Man City eventually found their groove, and their intricate passing and superb build-up play took centre-stage as Pellegrini’s men sought to pick-up a vital three points after last round’s shocking loss to Stoke. In what Pellegrini has previously touted a “six-point match”, it seemed that the champions were finally hitting gear and after some astonishing pace from Navas and complacent defending from Flamini, Aguero poked home from six yards.
As the defensive frailties started to show, it seemed the familiar frustrations that plagued Arsenal last season against the top sides, of being caught out and punished, were coming to light again.
It should have been 2-0 not long after with Silva coming close but amazingly, Arsenal clawed their way into the contest through some brilliant work by Jack Wilshere. It was a true skipper’s goal in the absence of Mikel Arteta, and it really makes one think that in a few years time it will be impossible to take the armband from him. Wilshere seemed to play with a confidence and drive that shows a glimpse of the player he should be had it not been for all the injuries he has suffered, and yet, this season the young gunner has taken it upon himself to face his critics and pull out some spectacular performances. His goal was typical Wilshere, driving forward on the back of a number of frustrating challenges before continuing his run and chipping Hart with class and precision.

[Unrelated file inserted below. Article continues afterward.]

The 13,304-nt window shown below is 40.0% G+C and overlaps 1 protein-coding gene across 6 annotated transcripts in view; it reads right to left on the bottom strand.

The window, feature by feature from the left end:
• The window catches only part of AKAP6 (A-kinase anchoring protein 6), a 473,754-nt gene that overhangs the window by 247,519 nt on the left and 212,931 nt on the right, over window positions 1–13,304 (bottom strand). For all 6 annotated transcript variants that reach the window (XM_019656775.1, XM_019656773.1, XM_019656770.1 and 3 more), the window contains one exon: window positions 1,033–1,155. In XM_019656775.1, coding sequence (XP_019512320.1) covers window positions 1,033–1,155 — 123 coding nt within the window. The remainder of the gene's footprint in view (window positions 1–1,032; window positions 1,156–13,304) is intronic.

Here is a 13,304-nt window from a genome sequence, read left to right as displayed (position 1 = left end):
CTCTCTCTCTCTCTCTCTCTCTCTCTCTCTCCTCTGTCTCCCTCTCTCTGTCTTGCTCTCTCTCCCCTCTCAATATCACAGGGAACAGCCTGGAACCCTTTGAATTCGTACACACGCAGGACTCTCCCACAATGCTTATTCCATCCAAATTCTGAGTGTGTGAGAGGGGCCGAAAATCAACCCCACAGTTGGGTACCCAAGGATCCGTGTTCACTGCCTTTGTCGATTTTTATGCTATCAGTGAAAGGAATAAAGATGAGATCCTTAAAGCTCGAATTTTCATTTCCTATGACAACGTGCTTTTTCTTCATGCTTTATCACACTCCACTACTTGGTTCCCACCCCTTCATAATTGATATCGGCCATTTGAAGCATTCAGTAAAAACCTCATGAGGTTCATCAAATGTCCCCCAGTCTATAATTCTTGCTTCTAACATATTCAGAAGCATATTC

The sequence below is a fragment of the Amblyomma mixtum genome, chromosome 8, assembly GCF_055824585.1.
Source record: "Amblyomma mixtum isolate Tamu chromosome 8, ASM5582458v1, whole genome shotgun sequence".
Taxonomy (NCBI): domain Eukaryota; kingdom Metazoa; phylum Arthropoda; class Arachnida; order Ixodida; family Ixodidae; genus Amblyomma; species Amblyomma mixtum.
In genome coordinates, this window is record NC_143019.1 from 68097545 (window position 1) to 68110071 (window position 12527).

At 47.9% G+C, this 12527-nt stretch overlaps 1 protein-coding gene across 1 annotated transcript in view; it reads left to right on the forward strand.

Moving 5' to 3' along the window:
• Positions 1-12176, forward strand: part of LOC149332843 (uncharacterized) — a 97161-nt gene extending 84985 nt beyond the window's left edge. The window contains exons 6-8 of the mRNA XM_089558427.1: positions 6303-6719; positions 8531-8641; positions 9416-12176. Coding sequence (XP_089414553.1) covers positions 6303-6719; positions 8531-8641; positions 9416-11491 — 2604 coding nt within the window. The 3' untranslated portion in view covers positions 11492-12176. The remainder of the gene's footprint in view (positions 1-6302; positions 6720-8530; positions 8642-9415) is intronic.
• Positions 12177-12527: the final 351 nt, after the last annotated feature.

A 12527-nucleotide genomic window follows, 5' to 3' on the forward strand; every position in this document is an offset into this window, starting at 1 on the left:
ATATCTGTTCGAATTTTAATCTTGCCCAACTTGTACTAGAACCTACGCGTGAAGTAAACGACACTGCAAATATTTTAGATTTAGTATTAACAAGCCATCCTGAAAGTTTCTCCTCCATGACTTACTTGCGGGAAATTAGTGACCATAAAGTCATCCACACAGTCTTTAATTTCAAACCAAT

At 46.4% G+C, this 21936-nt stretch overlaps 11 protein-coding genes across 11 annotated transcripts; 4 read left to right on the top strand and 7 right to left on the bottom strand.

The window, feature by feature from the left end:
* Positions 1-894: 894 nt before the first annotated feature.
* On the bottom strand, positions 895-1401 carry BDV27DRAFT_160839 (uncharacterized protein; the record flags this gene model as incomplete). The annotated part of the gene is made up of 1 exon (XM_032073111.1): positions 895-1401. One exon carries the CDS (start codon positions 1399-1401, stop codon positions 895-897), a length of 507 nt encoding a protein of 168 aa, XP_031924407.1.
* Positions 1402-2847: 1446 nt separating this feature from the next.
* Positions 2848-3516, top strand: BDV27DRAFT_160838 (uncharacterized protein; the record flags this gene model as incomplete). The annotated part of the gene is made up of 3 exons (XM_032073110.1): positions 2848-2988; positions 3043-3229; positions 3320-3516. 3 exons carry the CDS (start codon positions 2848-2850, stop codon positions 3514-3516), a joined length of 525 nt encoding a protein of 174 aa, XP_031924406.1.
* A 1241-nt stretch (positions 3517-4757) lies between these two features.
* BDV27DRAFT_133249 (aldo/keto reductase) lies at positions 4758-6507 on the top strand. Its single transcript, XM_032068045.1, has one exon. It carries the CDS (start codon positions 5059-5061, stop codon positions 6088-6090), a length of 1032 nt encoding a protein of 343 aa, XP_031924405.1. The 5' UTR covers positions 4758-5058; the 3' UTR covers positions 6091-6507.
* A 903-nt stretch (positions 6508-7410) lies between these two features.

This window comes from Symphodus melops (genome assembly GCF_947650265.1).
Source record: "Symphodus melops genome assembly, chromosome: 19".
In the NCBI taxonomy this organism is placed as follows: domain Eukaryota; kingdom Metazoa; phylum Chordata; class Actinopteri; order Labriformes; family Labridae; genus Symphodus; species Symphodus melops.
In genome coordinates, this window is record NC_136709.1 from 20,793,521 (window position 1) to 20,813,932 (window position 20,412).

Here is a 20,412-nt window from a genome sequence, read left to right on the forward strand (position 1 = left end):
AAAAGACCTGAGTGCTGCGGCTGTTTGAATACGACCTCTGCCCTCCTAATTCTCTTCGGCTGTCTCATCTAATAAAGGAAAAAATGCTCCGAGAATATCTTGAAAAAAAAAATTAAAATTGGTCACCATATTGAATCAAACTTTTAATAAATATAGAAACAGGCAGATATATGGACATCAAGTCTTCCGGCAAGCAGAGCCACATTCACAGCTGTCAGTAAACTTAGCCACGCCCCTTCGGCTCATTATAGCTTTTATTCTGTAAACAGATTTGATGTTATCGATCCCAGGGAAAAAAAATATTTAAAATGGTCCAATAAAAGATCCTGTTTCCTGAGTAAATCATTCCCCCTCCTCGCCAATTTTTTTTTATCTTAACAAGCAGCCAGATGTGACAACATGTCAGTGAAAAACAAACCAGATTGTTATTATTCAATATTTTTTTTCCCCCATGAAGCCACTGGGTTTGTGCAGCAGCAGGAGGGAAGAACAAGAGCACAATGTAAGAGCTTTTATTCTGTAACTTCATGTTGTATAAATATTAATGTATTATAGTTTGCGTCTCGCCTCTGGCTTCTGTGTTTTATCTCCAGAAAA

With the score at 1-1, City began to push for the winner and Arsenal looked vulnerable with Clichy coming close, as well as Nasri being the centre of some nice build up play before shooting weakly into the arms of Szcezney – two of City’s collection of former Gunners. Anyone watching might have expected City to eventually put one past the Arsenal defence and yet it was after some great build up play from the Arsenal midfield and a deflected cross from Ramsey that found the head of Wilshere that resulted in a brilliantly taken volley by Sanchez that amazingly had the Gunners up 2-1 with 15 minutes to go.
It seemed to be Arsenal’s game, with the clock winding down and the game having petered out after a very hard fought 80 minutes, however it wasn’t to be, as Martin Demichelis found Kolarov’s well placed corner after Özil failed to track his man. With the scores level at 2-2, both teams surged forward in attempts to make amends however the game ended with both teams taking a point and both managers agreeing that the result was indicative of the performances of their respective teams. The bad news for Wenger was the status of newly recruited fullback Mathieu Debuchy, who seemed in immense pain after landing awkwardly on his ankle.